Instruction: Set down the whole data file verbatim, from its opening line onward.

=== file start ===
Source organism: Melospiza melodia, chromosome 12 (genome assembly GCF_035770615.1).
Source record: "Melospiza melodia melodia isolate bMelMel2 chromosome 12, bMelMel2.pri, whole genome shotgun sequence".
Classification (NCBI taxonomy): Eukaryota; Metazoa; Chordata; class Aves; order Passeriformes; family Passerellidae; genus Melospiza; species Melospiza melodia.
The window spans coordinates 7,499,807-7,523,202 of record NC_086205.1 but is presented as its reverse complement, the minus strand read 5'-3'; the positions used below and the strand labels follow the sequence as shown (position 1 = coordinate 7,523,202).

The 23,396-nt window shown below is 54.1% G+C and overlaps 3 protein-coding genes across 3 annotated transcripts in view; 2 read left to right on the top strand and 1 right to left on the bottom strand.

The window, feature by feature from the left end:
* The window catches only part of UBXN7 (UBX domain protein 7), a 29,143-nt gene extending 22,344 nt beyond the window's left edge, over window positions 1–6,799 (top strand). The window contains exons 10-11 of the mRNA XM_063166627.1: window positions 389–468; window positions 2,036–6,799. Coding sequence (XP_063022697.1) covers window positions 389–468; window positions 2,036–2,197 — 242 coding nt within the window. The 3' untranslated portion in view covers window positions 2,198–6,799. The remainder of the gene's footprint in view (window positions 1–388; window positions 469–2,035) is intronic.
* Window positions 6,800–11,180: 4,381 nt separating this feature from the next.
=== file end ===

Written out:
Source organism: Melospiza melodia, chromosome 12 (genome assembly GCF_035770615.1).
Source record: "Melospiza melodia melodia isolate bMelMel2 chromosome 12, bMelMel2.pri, whole genome shotgun sequence".
Classification (NCBI taxonomy): Eukaryota; Metazoa; Chordata; class Aves; order Passeriformes; family Passerellidae; genus Melospiza; species Melospiza melodia.
The window spans coordinates 7,499,807-7,523,202 of record NC_086205.1 but is presented as its reverse complement, the minus strand read 5'-3'; the positions used below and the strand labels follow the sequence as shown (position 1 = coordinate 7,523,202).

The 23,396-nt window shown below is 54.1% G+C and overlaps 3 protein-coding genes across 3 annotated transcripts in view; 2 read left to right on the top strand and 1 right to left on the bottom strand.

The window, feature by feature from the left end:
* The window catches only part of UBXN7 (UBX domain protein 7), a 29,143-nt gene extending 22,344 nt beyond the window's left edge, over window positions 1–6,799 (top strand). The window contains exons 10-11 of the mRNA XM_063166627.1: window positions 389–468; window positions 2,036–6,799. Coding sequence (XP_063022697.1) covers window positions 389–468; window positions 2,036–2,197 — 242 coding nt within the window. The 3' untranslated portion in view covers window positions 2,198–6,799. The remainder of the gene's footprint in view (window positions 1–388; window positions 469–2,035) is intronic.
* Window positions 6,800–11,180: 4,381 nt separating this feature from the next.